Another example is handling of utensils. There are a couple of accepted ways to use forks and knives and others not-so-acceptable. My husband was raised by his Scottish family, so he eats the UK way, with the knife ALWAYS in the right hand and the fork ALWAYS in the left. I follow American custom, cutting with the knife in my right hand but switching hands to eat. I have to admit that I don't like to see people gripping the fork with the fist wrapped around the handle, skewering the meat while it's being sawed by the knife. But if I had to choose, I'd rather have someone be pleasant and polite at the table than use their utensils properly.
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  3. #3
    Senior Member iris lilies's Avatar
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    You are wrong about restaurant leavings. Of course it is ok to pack them out!

    Here are a few more:

    Eating with hands is tacky and wrong in most formal- ish sitations at a table. Fried chicken and etc may be exceptions.

    The low class behavior I see most often is poor posture with the eater hunching overhis plate, elbows on table and often one arm cradleing his plate, and shoving in food quickly.

    edited to add: oh, I see these are intended for busness get togethers. Well then, ok. I guess I would NOT
    pack up leftover food in this situation.
    Last edited by iris lilies; 2-15-18 at 4:29pm.

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    Senior Member jp1's Avatar
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    Personally i dont use either utensil custom. As a left hander i always picked up the fork woth my left hand to eat. And if i needed the knofe i just pickednit up with the roght hand (it was on that sode of the plate after all...) and started cutting. It wasnt until i was in moddle school that i even noticed that this was non-standard.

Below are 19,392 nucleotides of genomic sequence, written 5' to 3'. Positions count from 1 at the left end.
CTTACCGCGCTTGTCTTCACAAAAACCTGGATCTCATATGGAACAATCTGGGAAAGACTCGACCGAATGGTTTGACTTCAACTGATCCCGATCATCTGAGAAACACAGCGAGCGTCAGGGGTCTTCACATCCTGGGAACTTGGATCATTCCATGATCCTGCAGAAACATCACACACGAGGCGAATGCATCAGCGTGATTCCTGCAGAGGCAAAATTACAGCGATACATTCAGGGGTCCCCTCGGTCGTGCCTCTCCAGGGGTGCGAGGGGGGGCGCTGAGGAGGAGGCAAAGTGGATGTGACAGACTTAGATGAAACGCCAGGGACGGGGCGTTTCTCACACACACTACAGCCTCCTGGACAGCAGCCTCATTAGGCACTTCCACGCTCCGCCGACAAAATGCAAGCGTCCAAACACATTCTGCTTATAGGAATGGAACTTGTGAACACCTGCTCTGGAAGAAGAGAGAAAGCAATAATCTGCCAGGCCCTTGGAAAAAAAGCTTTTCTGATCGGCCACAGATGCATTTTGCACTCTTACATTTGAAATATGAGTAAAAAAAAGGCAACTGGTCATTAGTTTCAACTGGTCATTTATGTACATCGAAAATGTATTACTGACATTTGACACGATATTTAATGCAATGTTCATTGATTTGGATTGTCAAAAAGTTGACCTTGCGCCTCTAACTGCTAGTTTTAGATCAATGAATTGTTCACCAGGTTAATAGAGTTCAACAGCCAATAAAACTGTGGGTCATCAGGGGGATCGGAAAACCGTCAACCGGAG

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    Well, I am with Iris. Food that is not eaten in restaurants is going home with us for the next day or the next meal. They serve way too much food anyway.

  6. #6
    Senior Member Simplemind's Avatar
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    I don't know why the upside down fork in the left hand bugs me so much, but it does.

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    Quote Originally Posted by Simplemind View Post
    I don't know why the upside down fork in the left hand bugs me so much, but it does.
    Me too along with eating anything, other than a sandwich, with fingers or hands. This should go without saying but along with never talk with food in your mouth is close your mouth when chewing - in a restaurant, at home at the dinner table, snacking while watching TV, at a picnic - - chew with your mouth closed!!!

  8. #8
    Senior Member JaneV2.0's Avatar
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    That's one reason I like Ethiopian restaurants--they're an all-hands-on-deck free for all. And also, I love the food...

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    Quote Originally Posted by Simplemind View Post
    I don't know why the upside down fork in the left hand bugs me so much, but it does.
    In Europe that is the way. Here not so much.

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    Quote Originally Posted by JaneV2.0 View Post
    That's one reason I like Ethiopian restaurants--they're an all-hands-on-deck free for all. And also, I love the food...
    I have been meaning to go to the Ethiopian Restaurant since December! Must go, note to self.